MMFF 2016 REVIEW: Paolo Ballesteros takes a meaningful look at transgenders in Die Beautiful

IMAGE Official trailer of Die Beautiful

Paolo Ballesteros' character Trisha earns a living as a beauty pageant contestant in the MMFF 2016 entry Die Beautiful.



Let’s face it. Despite Pinoys' supposed liberal attitude, transgenders are still objects of curiosity, seen as the odd men—er women—out, in society.

They’re still misjudged. An example would be the case of late Jennifer Laude, the transgender, who, according to Die Beautiful director Jun Robles Lana, inspired this movie, which is currently one of the top-grossing 2016 Metro Film Fest entries.

But not all transgenders are created equal. The story’s hero, uh, heroine, Trisha Echeverria (played by Paolo Ballesteros), is so beautiful, she earns a living joining beau-con (beauty contests in gay lingo). On top of that, she can look like high-profile celebs such as Angelina Jolie, Julia Roberts, Regine Velasquez, and Iza Calzado.

This MMFF 2016 entry opens with a scene showing a little girl (young Trisha, or Patrick to her family) wearing a gown and sash, smiling and waving to an imaginary beau-con audience.

As expected, Patrick grows up having boy crushes, falls in love, experiences heartache, etc. But he has fighting spirit. The ugliness around Trisha (Patrick’s transgender name) doesn’t keep her from acting as a good surrogate mother to a young orphan, whose love makes her rise above trials and disappointments.

Thanks to this innocent love, Tricia finally fulfills her one big dream. Thanks to love again, she gets her one last wish.

Die Beautiful may be a film about transgenders but it speaks to everyone, even to straights. After all, Trisha, like most of us, wears many hats. She’s a mom, a friend, a sister, herself.

Her transformations reflect her many personas. Trisha as Angelina Jolie are similar in that both are devoted moms. The film’s lead character and Lady Gaga are glamor personified. And then again, Trisha and Regine Velasquez do their own makeup.

Each impersonation shows the many facets of someone who lives life by her own rules. It may not seem ideal. But it’s still her rules.

Gender is not the issue here. Neither is race. It’s what’s inside that matters.

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Paolo’s Best Actor Award, and Die Beautiful’s Audience Choice honors at the Tokyo International Film Festival prove this universal feeling.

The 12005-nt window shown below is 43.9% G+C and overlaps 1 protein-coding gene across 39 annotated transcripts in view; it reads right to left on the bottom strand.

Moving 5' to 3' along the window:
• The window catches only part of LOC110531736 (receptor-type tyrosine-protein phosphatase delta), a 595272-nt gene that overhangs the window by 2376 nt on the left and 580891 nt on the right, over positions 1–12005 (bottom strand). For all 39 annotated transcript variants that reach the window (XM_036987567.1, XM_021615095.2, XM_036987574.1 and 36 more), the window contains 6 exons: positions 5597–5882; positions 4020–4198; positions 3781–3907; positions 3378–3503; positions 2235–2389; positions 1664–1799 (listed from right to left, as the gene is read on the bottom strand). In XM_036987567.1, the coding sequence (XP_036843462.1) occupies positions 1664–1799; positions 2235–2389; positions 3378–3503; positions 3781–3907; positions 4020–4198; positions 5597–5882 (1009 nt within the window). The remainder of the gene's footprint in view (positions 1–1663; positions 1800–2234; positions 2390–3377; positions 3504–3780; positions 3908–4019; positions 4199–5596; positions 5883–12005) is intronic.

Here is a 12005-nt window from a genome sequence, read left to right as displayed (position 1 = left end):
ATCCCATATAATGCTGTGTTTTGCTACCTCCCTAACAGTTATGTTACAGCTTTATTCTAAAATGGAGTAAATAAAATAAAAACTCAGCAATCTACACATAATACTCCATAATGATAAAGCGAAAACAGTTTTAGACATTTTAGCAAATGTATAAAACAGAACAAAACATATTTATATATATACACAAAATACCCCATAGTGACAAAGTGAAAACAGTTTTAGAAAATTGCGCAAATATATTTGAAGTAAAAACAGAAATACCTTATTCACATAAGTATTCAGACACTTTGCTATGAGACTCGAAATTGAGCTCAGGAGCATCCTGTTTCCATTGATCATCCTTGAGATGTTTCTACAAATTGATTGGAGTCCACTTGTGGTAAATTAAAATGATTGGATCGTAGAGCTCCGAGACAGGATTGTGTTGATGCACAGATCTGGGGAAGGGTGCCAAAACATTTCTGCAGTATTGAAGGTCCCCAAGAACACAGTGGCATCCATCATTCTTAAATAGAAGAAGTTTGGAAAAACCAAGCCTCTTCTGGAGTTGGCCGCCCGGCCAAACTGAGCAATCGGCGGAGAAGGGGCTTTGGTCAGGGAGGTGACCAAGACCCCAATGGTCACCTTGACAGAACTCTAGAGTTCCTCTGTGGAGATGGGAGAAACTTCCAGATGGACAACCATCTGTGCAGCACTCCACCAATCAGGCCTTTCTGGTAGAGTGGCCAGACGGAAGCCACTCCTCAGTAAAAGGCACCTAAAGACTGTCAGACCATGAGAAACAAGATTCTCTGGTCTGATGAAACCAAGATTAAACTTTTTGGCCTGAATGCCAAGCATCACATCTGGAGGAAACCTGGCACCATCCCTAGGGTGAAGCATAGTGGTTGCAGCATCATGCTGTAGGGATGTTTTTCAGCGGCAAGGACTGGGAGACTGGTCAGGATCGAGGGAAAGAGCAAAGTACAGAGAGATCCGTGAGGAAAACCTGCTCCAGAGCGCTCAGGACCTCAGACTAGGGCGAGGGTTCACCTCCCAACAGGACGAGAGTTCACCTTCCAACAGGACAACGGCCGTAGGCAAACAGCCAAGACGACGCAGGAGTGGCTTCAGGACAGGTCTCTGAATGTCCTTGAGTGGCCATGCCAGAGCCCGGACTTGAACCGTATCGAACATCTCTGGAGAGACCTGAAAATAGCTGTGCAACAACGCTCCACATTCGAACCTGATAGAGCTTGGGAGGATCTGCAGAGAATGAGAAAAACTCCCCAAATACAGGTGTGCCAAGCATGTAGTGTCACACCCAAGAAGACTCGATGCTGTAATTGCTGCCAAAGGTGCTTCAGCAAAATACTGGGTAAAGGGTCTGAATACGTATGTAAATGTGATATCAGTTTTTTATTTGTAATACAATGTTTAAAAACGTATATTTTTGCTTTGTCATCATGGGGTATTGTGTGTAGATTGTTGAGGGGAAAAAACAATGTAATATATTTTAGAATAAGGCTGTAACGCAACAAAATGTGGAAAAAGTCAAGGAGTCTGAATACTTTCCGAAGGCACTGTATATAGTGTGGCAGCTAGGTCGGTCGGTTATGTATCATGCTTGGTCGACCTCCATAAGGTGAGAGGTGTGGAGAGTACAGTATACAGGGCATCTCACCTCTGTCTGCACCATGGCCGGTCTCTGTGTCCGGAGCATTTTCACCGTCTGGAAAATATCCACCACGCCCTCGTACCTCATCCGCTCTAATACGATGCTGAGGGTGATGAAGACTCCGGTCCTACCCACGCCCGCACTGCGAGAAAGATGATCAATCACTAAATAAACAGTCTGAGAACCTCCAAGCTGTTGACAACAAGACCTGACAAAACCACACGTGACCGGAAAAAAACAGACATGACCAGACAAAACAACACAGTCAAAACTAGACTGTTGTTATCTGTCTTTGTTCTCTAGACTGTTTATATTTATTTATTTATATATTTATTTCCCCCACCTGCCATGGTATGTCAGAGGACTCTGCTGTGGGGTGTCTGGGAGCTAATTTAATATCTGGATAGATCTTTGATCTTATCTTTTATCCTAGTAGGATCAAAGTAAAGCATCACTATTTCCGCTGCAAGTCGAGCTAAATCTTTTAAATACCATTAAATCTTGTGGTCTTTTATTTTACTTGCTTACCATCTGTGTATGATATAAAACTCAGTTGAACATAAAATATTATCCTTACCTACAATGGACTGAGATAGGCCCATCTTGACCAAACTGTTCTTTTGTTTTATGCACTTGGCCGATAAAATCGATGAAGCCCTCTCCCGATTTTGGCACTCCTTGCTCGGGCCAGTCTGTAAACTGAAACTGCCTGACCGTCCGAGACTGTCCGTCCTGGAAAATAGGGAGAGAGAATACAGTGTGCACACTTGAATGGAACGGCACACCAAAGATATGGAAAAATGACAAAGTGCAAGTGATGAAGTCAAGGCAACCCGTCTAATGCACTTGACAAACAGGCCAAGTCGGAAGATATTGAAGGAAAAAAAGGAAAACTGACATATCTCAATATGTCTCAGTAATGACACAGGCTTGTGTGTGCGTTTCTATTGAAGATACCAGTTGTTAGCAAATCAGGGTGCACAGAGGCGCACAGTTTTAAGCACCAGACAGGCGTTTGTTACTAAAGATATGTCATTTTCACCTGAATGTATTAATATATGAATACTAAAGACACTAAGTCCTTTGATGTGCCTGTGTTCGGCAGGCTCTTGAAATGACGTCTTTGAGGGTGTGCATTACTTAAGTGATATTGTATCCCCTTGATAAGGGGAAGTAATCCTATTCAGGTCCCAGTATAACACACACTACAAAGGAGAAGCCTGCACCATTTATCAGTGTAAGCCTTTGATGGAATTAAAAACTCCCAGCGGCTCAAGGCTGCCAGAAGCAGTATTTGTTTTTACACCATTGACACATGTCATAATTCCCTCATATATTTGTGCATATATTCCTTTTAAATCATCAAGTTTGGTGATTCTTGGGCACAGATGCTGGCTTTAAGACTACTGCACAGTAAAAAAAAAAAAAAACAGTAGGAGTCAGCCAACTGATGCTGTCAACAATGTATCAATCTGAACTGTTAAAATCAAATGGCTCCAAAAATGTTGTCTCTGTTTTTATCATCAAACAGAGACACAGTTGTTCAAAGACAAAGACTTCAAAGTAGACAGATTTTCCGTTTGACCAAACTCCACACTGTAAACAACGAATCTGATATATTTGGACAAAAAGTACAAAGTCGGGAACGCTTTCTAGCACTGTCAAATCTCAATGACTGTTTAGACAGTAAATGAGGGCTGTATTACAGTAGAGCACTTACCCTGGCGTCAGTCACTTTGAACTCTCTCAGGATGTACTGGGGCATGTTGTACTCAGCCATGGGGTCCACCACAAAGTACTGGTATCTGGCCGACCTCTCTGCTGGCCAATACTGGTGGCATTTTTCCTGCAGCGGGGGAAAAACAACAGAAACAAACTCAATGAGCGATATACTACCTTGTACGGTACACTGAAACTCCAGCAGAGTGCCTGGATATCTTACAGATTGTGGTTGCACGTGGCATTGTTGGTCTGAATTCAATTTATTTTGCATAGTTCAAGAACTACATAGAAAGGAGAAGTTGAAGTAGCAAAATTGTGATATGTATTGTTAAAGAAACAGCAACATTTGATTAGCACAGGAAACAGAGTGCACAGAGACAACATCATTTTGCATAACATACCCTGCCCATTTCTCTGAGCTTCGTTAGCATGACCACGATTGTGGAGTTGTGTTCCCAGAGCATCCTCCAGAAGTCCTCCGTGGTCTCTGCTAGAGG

Instead of showing a straight narrative, though, the director used flashbacks throughout the film. Just when you thought you had it all figured out, a scene takes you back in time and you ask questions about where things begin and end.

In an age when instant messaging makes you connect the dots at once, this one makes you pause before you add one and one to make two. It makes you rewind the scene in your head before you reach that Aha! moment.

Director Jun Lana means well. He wants to prove that ghosts of the past haunt the present. He wants to show that whatever you sow—be it love or hate—yields a good or bad harvest, respectively.

It’s just that some of the cause-effect scenes have to follow each other in closer succession.

Speaking of succession, the array of stunning faces as only Trisha can show, is so real, my seatmate in the movie house has only one word for it: beautiful.

Paolo mimics the way Regine’s lips move, the way Julia looks at people so well, you think you’re seeing double. This is a plus, especially in this Hollywood-crazy country.

Because of this, the supposed morbid scenes—like that one in the coffin you see in the trailer, becomes light, even funny.

Even that scene with dialogues on what happens to gays as they age, loses a lot of its sobriety, and becomes a source of a few chuckles. The subject—tackling as it does the plight of gays who can’t have biological children—is weighty. But Die Beautiful makes you feel there’s no reason to fret.

The end of the story, gives my seatmate and her friend reasons to fret, though. They’re asking about what really happened to Trisha. They’re concerned that the very person who should care for her first before all others, remains as adamant as ever. The harshness runs counter to expected behavior in an event as pivotal as the one shown on screen.

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But don’t worry. You’ll enjoy the rest of the film for the way it makes a transgender’s life look fun, light, and meaningful.

If Christmas is for mirth and merrymaking, this one fits the bill. Just don’t let your head rule over your heart too often.


Ed's Note: The 'PEP Review' section carries the views of individual reviewers, and does not necessarily reflect the views of the PEP editorial team.



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